The Washington Post

How the presidential campaigns are spending money, in one chart

Fundraising receives a great deal of attention in politics. But looking at how campaigns and outside groups decide to spend money can be just as revealing. 

If it seems as if various organizations are bringing in and shelling out eye-popping heaps of cash in the presidential election, it's because that's exactly what's happening. As The Washington Post's 2012 Presidential Campaign Finance Explorer shows, President Obama and his allies (including the national Democratic party, a joint fundraising committee, and super PACs) have raised $775 million and spent $606 million. Mitt Romney and his allies have raised even more ($784 million) and spent $534 million. 

So where is the money going? Much of it has gone toward advertising, including television and radio spots. TV advertising remains one of the most effective means of mass communication with voters. It's also very expensive. Running a single ad can cost millions of dollars in the biggest media markets. 

Both Republicans and Democrats have dedicated more to advertising than any other type of expense. Obama and his allies have spent roughly $121 million more on advertising than the GOP side, about $266 million to Republicans' $145 million, as the chart above shows. 

Interestingly, Romney and his allies have dedicated about $29 million more to mail than Obama's side, dishing out nearly $100 million. Direct mail is a much more targeted medium that leaves room for tailoring messages to specific parts of the electorate.

When it comes to payroll and administrative costs, Obama and his allies are outspending the Romney side, suggesting that in terms of staffing and other operational expenses, Republicans may be running a leaner operation. That said, the GOP side has been spending more on consultants. 

Ann Marie Habershaw, the Obama campaign's chief operating officer, represents the payroll top expenditure on the Democratic side, while the GOP side's top payroll expense has been Republican National Committee Chairman Reince Priebus.

The data also show that it's true you have to spend money to make money in politics. Both sides have spent about $70 million on fundraising.

One more notable observation: Obama's side is outspending Romney and his allies more than 2-1 on polling.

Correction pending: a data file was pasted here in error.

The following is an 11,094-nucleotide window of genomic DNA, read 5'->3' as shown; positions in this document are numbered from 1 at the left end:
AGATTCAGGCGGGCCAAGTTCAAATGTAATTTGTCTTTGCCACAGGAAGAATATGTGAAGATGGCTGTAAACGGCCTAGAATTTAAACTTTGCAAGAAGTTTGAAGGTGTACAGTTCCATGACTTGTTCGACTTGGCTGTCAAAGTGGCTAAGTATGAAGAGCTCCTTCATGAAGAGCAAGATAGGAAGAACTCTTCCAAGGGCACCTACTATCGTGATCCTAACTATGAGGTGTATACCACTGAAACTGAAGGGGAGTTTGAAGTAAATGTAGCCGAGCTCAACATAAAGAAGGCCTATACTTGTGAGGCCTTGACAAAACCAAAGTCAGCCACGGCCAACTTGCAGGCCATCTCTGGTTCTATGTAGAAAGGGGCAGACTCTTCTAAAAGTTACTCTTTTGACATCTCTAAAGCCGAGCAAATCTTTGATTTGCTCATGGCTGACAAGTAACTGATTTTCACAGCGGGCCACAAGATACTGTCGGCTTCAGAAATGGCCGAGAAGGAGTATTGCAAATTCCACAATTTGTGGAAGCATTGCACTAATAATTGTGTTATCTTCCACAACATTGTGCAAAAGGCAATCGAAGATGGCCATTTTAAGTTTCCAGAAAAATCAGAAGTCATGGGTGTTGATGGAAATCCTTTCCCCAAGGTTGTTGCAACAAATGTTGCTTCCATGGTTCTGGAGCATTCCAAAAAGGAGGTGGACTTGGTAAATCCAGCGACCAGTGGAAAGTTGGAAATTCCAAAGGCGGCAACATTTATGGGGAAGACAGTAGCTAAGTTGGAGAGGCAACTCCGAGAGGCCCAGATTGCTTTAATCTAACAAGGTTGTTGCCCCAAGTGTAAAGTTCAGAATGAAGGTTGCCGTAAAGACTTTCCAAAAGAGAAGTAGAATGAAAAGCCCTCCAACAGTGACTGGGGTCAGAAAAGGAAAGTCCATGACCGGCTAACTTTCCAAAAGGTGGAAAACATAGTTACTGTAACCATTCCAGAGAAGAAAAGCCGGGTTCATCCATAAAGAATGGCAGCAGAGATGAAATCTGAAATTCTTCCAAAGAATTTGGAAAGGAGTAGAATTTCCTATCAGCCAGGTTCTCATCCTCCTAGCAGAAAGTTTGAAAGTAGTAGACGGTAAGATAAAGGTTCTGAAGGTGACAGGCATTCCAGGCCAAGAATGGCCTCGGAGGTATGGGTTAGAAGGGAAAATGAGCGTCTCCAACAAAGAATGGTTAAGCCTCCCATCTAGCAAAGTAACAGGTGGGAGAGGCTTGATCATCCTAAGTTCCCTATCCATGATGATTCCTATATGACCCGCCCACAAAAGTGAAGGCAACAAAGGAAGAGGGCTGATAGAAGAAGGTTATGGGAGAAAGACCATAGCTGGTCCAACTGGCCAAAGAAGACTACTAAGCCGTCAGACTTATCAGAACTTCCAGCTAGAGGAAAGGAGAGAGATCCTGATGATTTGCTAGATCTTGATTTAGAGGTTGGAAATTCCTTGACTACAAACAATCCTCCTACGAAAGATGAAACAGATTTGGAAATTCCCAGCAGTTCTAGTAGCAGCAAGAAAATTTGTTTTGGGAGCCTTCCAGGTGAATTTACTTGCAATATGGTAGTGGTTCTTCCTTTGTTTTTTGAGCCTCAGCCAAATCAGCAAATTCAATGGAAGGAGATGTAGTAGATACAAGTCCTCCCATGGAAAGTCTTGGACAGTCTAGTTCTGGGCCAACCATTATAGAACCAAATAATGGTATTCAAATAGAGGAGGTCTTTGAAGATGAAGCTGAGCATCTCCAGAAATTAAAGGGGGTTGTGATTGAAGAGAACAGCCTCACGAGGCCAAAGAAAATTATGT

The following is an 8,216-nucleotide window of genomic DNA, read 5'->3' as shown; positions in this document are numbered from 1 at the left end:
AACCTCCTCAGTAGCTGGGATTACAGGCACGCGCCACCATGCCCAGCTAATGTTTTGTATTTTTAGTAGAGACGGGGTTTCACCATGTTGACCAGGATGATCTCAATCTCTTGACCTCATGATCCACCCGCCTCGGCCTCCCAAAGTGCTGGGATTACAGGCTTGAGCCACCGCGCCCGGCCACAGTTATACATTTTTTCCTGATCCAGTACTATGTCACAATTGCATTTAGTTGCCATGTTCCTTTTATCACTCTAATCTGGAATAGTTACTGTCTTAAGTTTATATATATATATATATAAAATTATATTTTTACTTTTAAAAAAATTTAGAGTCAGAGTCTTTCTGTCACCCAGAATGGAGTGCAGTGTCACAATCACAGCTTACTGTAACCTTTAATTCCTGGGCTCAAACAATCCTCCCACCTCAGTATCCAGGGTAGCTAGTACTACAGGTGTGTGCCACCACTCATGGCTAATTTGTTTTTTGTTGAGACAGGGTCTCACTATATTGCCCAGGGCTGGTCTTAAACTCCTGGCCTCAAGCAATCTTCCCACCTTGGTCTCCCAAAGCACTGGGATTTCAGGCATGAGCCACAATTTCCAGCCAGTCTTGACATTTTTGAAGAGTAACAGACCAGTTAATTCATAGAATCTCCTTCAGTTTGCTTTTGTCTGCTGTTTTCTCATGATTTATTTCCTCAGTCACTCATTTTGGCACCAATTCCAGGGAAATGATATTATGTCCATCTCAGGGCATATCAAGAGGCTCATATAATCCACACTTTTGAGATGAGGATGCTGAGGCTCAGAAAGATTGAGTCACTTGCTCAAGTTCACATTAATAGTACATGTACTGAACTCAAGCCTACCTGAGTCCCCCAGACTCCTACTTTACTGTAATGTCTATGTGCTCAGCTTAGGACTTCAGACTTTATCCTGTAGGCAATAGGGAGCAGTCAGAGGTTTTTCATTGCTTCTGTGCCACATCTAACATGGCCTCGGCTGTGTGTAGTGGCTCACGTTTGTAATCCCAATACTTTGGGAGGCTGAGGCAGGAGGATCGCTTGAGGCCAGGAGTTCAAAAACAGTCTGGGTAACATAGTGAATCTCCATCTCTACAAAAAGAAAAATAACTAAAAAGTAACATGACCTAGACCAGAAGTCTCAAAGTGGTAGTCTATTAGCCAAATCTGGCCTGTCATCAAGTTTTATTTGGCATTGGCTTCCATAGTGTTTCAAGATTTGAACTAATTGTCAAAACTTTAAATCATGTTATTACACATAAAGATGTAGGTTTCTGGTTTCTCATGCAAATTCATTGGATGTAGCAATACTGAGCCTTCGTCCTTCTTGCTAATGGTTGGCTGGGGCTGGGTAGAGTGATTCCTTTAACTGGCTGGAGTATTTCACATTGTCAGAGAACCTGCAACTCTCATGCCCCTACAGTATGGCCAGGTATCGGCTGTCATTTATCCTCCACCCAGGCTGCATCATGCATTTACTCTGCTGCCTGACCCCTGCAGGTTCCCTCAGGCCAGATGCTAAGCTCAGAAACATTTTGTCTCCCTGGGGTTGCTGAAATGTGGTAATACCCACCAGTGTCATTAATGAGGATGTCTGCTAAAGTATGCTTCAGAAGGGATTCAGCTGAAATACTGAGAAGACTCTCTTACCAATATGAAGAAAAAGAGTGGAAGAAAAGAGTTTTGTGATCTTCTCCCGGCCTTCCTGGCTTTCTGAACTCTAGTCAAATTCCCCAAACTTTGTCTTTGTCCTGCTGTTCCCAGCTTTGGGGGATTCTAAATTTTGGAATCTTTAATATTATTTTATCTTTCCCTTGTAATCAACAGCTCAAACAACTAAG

Check out the complete Campaign Finance Explorer here, where you’ll also find a complete list of the groups that were included in the spending tally, as well as more details about specific expenditures. 

Sean Sullivan has covered national politics for The Washington Post since 2012.

The Freddie Gray case

Please provide a valid email address.

You’re all set!

Campaign 2016 Email Updates

Please provide a valid email address.

You’re all set!

Get Zika news by email

Please provide a valid email address.

You’re all set!
Show Comments
The Democrats debated Thursday night. Get caught up on the race.
The Post's Chris Cillizza on the Democratic debate...
On Clinton: She poked a series of holes in Sanders's health-care proposal and broadly cast him as someone who talks a big game but simply can't hope to achieve his goals.

On Sanders: If the challenge was to show that he could be a candidate for people other than those who already love him, he didn't make much progress toward that goal. But he did come across as more well-versed on foreign policy than in debates past.
The PBS debate in 3 minutes
We are in vigorous agreement here.
Hillary Clinton, during the PBS Democratic debate, a night in which she and Sanders shared many of the same positions on issues
South Carolina polling averages
Donald Trump leads in the polls as he faces rivals Marco Rubio and Ted Cruz heading into the S.C. GOP primary on Feb. 20.
South Carolina polling averages
The S.C. Democratic primary is Feb. 27. Clinton has a significant lead in the state, whose primary falls one week after the party's Nevada caucuses.
62% 33%
Fact Checker
Trump’s claim that his border wall would cost $8 billion
The billionaire's claim is highly dubious. Based on the costs of the Israeli security barrier (which is mostly fence) and the cost of the relatively simple fence already along the U.S.-Mexico border, an $8 billion price tag is simply not credible.
Pinocchio Pinocchio Pinocchio Pinocchio
Upcoming debates
Feb 13: GOP debate

on CBS News, in South Carolina

Feb. 25: GOP debate

on CNN, in Houston, Texas

March 3: GOP debate

on Fox News, in Detroit, Mich.

Campaign 2016
Where the race stands
Most Read



Success! Check your inbox for details.

See all newsletters

Close video player
Now Playing

To keep reading, please enter your email address.

You’ll also receive from The Washington Post:
  • A free 6-week digital subscription
  • Our daily newsletter in your inbox

Please enter a valid email address

I have read and agree to the Terms of Service and Privacy Policy.

Please indicate agreement.

Thank you.

Check your inbox. We’ve sent an email explaining how to set up an account and activate your free digital subscription.